Rationalising surgical treatment is difficult if patellar luxation is not clinically important at the time of diagnosis. In this scenario, performing prophylactic surgery means accepting the morbidity, risk and cost of an operation which might be unnecessary. General practitioners regularly face this dilemma because prophylactic neutering operations are routine practice. For example, ovariectomy is a low-morbidity operation performed to eliminate or reduce the risk of potentially life-threatening conditions, including pyometra and mammary cancer.
One study assessed the long-term outcome of surgery for dogs with bilateral MPL and unilateral lameness (Hamilton et al., 2020). Thirty-eight dogs underwent unilateral surgery and long-term monitoring for contralateral lameness. After a minimum follow-up time of four years, 17 dogs remained normal, and two had infrequent lameness (Figure 4). Nineteen dogs developed contralateral lameness, which was treated surgically in 17 cases. Based on the results of this study, owners of dogs with unilateral lameness and contralateral grade 2 MPL should be asked, “How much future risk is worth your pet enduring bilateral surgery instead of unilateral surgery?” The 50 percent long-term risk shown in this study must be carefully weighed against increased short-term risks.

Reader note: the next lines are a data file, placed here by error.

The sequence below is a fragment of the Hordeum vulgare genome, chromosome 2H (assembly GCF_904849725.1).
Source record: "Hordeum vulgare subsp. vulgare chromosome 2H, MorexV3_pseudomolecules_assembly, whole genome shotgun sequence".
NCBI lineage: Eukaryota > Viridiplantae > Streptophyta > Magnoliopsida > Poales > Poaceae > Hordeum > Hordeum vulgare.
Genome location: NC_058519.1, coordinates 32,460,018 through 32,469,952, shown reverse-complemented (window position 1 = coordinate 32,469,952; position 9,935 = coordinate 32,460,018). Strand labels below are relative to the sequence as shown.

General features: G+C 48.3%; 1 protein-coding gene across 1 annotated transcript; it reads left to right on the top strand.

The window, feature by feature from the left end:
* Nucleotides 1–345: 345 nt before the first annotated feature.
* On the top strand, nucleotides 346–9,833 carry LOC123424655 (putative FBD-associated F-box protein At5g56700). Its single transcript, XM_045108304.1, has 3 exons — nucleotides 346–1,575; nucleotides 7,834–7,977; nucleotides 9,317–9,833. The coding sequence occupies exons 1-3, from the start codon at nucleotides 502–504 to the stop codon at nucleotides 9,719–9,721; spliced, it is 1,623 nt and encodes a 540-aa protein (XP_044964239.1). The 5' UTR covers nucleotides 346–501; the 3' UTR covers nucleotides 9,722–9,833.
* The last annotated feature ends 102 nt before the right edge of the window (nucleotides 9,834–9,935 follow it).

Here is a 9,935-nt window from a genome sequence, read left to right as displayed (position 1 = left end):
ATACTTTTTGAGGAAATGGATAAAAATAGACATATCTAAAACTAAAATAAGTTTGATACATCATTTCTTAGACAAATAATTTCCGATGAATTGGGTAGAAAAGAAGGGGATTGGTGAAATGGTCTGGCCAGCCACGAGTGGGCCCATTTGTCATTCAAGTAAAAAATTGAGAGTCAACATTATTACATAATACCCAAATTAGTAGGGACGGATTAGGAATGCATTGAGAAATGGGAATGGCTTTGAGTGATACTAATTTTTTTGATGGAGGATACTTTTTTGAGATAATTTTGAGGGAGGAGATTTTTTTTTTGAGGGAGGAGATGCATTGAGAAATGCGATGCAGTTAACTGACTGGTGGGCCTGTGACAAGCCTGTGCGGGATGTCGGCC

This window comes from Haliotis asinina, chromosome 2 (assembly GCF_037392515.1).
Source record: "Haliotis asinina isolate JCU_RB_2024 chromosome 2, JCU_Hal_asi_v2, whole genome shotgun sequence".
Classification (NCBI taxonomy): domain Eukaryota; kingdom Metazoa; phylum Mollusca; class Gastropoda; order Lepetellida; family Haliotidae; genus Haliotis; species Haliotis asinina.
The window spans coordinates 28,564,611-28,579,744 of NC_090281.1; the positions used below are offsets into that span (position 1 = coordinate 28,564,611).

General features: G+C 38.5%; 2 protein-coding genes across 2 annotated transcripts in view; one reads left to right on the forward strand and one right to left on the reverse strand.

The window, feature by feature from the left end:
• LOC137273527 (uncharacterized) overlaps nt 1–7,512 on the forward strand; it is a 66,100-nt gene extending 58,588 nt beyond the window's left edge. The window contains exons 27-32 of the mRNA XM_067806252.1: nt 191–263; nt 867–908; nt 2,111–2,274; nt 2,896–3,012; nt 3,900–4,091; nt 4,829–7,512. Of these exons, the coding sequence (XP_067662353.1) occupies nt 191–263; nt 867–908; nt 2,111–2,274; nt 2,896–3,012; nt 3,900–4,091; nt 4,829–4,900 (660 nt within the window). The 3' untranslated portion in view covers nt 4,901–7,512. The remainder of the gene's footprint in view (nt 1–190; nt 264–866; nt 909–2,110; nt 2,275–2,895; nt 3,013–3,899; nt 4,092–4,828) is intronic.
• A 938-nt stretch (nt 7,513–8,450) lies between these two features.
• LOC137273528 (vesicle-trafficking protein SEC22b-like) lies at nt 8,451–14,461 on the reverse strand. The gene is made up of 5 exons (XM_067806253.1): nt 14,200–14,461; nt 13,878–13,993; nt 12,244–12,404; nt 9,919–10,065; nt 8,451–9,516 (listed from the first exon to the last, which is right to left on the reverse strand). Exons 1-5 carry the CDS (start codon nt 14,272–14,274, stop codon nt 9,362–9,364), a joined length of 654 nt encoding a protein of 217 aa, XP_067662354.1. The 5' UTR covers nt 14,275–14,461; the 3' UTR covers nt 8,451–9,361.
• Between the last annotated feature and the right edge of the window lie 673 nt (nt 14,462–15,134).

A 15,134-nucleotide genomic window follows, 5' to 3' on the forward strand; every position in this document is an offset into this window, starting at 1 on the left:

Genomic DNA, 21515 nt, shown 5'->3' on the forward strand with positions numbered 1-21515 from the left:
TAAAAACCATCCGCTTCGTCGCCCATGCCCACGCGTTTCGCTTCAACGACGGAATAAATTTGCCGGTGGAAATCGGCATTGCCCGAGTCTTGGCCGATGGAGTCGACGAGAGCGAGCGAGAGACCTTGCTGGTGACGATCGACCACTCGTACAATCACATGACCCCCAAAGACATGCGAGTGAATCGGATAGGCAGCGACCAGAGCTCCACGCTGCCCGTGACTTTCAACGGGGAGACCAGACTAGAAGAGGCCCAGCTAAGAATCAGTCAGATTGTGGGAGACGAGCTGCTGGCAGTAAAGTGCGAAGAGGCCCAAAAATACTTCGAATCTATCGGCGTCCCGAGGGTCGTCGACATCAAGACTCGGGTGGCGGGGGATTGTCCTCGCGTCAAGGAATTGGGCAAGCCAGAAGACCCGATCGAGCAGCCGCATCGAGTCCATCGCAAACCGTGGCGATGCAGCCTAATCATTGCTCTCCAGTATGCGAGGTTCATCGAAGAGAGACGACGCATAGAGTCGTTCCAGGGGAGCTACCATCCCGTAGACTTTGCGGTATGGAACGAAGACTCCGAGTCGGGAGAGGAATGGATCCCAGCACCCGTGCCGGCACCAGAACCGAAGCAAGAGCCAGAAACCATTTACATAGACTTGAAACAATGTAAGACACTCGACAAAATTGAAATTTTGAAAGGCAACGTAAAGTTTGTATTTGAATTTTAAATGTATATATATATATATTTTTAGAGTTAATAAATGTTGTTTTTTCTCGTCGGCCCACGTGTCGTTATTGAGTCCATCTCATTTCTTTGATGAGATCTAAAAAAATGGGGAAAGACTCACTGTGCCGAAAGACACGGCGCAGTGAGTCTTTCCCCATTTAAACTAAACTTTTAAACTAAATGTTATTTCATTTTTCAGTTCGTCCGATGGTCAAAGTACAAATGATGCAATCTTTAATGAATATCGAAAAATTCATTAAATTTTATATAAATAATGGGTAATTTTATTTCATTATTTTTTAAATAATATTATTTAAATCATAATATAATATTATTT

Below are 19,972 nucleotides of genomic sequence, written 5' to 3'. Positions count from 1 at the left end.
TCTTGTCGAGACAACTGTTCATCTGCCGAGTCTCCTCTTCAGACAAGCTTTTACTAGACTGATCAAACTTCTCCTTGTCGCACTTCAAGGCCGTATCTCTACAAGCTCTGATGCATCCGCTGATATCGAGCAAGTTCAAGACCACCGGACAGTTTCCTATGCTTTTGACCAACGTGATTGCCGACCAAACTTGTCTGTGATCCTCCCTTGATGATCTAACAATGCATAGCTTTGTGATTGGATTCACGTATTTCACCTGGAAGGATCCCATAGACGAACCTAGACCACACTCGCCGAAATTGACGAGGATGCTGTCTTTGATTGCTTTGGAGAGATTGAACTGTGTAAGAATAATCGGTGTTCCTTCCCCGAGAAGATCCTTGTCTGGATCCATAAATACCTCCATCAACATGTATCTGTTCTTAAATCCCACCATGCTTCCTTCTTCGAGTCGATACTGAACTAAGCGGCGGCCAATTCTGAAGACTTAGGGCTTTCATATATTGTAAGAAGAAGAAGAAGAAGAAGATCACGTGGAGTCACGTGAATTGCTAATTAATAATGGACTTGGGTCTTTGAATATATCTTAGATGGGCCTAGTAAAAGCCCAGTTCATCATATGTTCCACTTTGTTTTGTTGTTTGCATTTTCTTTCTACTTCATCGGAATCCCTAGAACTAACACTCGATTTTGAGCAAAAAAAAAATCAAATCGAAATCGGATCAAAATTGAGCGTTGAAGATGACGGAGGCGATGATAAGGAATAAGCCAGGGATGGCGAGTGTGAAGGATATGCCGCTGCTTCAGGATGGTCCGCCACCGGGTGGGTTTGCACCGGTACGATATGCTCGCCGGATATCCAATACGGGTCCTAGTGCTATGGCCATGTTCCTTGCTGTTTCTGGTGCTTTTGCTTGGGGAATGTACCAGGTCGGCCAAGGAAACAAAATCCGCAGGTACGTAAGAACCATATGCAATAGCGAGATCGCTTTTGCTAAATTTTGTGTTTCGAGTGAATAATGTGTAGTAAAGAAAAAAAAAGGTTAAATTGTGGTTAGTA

Although differences are not statistically significant, overall complication rates are higher in dogs having simultaneous versus staged bilateral surgery. Major complications triggering surgical revision are reported in around one in six dogs that undergo simultaneous bilateral surgery (Fullagar et al., 2017).
Do dogs suffer from patellar subluxation?